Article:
Limited to Microsoft platforms, but a wide variety of security standards.
Gigabit support would have been nice, firmware is upgradeable for future features.
Well priced considering the features, but not as full-blown as the IntraLock.
1-year warranty is a bit limited, but extended service contracts are available.
3Com submitted three products: the first two are very similar--they both look virtually identical except for their identification labels and model labels. These cards are much like network interface cards (NICs) and are in-fact designed as NIC replacements. The third product, as mentioned already, is a PCMCIA-type notebook adaptor which ships with a dongle for the RJ45 connection.
First we installed the 3CRFW300 Firewall Server PCI card, which is designed to operate with the 3Com embedded firewall policy server application (sold separately). While the policy server is required for configuration and management, this is not a software-based VPN; the processing is handled by the onboard 3XP processor onboard (ARM RISC based) that works in conjunction with the application. As its name suggests, this card is designed primarily as a firewall solution for servers.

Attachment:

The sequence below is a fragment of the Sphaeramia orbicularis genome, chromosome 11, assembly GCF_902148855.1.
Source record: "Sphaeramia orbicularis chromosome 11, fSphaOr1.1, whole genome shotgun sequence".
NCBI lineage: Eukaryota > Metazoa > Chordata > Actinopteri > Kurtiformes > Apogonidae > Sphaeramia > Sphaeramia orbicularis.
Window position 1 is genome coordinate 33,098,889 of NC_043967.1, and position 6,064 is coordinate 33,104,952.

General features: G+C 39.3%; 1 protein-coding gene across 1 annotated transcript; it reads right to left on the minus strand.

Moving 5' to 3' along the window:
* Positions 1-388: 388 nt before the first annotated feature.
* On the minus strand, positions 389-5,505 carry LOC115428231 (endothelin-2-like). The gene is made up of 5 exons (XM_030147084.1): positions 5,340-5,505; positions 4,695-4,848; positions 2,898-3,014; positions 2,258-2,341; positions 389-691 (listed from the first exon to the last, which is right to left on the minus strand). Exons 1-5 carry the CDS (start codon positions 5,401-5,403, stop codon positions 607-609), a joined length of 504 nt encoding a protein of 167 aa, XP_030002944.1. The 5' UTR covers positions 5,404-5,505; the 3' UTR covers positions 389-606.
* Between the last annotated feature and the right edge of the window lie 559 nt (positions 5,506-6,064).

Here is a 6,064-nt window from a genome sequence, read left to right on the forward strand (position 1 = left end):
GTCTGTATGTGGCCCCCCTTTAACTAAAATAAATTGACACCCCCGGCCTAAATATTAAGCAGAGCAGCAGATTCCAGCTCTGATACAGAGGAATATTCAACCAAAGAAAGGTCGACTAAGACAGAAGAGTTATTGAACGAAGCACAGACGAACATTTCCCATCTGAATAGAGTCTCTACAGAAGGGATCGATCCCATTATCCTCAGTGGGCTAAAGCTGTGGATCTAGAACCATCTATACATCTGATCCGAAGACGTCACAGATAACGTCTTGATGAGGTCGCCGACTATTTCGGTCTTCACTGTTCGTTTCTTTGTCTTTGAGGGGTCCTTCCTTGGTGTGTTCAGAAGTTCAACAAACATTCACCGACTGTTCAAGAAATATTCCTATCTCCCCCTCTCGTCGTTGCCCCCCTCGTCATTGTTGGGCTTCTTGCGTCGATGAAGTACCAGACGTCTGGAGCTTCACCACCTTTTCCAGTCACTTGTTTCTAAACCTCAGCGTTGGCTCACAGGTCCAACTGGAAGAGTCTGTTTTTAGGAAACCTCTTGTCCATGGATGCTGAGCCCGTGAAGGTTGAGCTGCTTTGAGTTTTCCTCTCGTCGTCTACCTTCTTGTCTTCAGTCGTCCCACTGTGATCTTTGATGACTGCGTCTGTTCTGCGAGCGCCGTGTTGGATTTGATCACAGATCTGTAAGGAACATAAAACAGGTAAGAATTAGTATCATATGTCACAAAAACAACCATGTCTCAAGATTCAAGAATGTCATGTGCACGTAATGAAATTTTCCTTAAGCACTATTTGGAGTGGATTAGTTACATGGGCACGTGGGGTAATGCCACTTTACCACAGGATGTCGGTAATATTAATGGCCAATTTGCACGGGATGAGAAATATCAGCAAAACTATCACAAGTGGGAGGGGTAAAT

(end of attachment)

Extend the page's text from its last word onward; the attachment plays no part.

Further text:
When the system is first booted with this card in place, Windows 2000 Server automatically detects that the card has been installed and quickly finds the correct driver on the CD ROM provided; you can load the drivers and 3Com diagnostic software directly from the CD too. Once that is complete, you can install the 3Com Embedded Firewall. This application installs both the Policy Server and the Management Console. Once the application is installed and launched, you can set up a new policy domain or join an existing one. After you select the options specific to your environment, the system starts the policy server running though a brief checklist including database connection, certificate server startup, replication threads, network threads, admin threads, and server synchronisation. You can then launch the main 3Com MMC embedded firewall management console.